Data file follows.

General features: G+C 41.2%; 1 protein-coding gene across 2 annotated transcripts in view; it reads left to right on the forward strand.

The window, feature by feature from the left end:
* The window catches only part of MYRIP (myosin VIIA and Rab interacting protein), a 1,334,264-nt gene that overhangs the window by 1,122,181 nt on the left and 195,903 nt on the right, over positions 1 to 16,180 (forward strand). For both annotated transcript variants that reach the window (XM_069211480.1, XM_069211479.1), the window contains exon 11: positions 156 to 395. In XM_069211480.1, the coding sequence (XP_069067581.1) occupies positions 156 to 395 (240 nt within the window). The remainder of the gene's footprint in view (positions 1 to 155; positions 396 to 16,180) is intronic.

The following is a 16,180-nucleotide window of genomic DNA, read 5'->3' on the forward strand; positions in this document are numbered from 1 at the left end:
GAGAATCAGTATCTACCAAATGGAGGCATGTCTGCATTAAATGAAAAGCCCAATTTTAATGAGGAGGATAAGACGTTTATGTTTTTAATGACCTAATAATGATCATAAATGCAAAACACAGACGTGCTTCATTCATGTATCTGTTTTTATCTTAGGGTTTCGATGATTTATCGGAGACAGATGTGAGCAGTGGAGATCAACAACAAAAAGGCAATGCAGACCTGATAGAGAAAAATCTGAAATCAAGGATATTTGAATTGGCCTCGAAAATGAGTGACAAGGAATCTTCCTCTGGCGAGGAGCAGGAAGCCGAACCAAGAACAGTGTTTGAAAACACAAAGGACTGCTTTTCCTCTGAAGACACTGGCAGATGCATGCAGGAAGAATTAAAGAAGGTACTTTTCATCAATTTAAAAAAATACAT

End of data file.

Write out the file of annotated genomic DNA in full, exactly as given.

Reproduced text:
General features: G+C 41.2%; 1 protein-coding gene across 2 annotated transcripts in view; it reads left to right on the forward strand.

The window, feature by feature from the left end:
* The window catches only part of MYRIP (myosin VIIA and Rab interacting protein), a 1,334,264-nt gene that overhangs the window by 1,122,181 nt on the left and 195,903 nt on the right, over positions 1 to 16,180 (forward strand). For both annotated transcript variants that reach the window (XM_069211480.1, XM_069211479.1), the window contains exon 11: positions 156 to 395. In XM_069211480.1, the coding sequence (XP_069067581.1) occupies positions 156 to 395 (240 nt within the window). The remainder of the gene's footprint in view (positions 1 to 155; positions 396 to 16,180) is intronic.

The following is a 16,180-nucleotide window of genomic DNA, read 5'->3' on the forward strand; positions in this document are numbered from 1 at the left end:
GAGAATCAGTATCTACCAAATGGAGGCATGTCTGCATTAAATGAAAAGCCCAATTTTAATGAGGAGGATAAGACGTTTATGTTTTTAATGACCTAATAATGATCATAAATGCAAAACACAGACGTGCTTCATTCATGTATCTGTTTTTATCTTAGGGTTTCGATGATTTATCGGAGACAGATGTGAGCAGTGGAGATCAACAACAAAAAGGCAATGCAGACCTGATAGAGAAAAATCTGAAATCAAGGATATTTGAATTGGCCTCGAAAATGAGTGACAAGGAATCTTCCTCTGGCGAGGAGCAGGAAGCCGAACCAAGAACAGTGTTTGAAAACACAAAGGACTGCTTTTCCTCTGAAGACACTGGCAGATGCATGCAGGAAGAATTAAAGAAGGTACTTTTCATCAATTTAAAAAAATACAT